Achieving Enterprise Search Satisfaction October 2018 [Download]
Achieving enterprise search satisfaction is a 40 page report written with the support of my colleagues in The Search Network. In effect it is an update to my book Enterprise Search, which was published in 2015. Research published in the last couple of years indicates that the way in which employees search is often quite different to the use of web search applications, in particular the way in which users judge the value of results and indeed the entire results page. Among the topics covered are the enterprise information environment, the complexity of enterprise searching, how long do users spend searching and personalised enterprise search. An eight-element search satisfaction model is presented.
People and expertise search June 2017 [Download]
In most search surveys finding information about people is one of the most frequently used features. This report highlights just some of the challenges in finding names that are in a wide range of language scripts and transliterations. Over the last few years searching for people with specific expertise has emerged as an important business case for search investment. As with name search the technological aspects are challenging but are no where near as difficult to manage as defining what makes an expert an expert, and how best to encourage experts to share their knowledge and experience with other employees. Without the total support of a knowledge management team the benefits of expertise search can be very difficult to turn into an organisational and personal benefit.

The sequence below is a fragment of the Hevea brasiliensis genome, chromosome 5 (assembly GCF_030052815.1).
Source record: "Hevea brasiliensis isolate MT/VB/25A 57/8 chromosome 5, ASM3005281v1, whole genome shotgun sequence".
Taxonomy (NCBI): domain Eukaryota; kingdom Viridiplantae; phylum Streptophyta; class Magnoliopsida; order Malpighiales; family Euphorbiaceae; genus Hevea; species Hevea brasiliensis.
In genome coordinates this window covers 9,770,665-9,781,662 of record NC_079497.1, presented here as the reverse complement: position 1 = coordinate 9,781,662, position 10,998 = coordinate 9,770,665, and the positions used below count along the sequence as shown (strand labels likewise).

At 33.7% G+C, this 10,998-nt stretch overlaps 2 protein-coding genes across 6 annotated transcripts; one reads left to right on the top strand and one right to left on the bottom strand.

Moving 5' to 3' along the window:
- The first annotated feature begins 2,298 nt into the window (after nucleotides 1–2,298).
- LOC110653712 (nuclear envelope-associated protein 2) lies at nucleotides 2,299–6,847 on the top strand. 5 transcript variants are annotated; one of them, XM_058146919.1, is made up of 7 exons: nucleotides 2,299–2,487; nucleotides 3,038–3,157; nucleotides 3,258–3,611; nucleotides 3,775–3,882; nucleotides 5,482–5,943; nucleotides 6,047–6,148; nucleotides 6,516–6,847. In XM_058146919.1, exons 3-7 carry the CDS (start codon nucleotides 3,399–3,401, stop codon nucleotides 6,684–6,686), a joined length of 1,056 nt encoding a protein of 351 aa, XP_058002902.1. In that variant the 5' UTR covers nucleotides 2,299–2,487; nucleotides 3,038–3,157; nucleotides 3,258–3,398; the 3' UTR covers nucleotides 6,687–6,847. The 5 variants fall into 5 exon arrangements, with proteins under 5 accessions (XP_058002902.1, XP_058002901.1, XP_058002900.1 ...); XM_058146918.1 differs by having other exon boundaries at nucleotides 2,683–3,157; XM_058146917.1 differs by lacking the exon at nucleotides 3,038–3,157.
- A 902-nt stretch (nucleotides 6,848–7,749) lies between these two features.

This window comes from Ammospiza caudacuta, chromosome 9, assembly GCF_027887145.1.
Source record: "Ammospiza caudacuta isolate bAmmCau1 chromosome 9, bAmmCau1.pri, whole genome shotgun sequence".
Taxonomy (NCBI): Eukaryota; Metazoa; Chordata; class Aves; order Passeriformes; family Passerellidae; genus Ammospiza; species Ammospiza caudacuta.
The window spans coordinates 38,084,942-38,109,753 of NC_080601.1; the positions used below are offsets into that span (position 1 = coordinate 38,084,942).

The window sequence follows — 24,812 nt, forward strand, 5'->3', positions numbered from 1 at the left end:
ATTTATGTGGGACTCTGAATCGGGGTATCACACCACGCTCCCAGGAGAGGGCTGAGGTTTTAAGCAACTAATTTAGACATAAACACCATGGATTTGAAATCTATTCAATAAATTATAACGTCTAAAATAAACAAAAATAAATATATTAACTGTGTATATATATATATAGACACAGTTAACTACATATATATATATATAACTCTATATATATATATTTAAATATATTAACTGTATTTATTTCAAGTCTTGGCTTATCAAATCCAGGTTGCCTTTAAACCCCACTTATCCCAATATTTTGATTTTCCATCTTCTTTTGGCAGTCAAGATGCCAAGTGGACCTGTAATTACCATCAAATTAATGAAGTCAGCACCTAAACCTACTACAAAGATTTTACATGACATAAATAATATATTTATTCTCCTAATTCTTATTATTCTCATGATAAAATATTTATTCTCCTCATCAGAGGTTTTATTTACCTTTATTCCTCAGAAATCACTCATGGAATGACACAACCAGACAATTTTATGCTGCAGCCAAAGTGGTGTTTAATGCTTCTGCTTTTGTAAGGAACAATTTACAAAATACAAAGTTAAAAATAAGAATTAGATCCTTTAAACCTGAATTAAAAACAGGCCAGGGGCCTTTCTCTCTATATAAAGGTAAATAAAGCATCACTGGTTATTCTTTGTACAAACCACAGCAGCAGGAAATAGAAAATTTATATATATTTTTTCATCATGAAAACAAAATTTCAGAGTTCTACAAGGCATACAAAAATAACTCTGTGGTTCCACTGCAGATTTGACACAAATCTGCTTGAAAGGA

Working Together May 2017 [Download]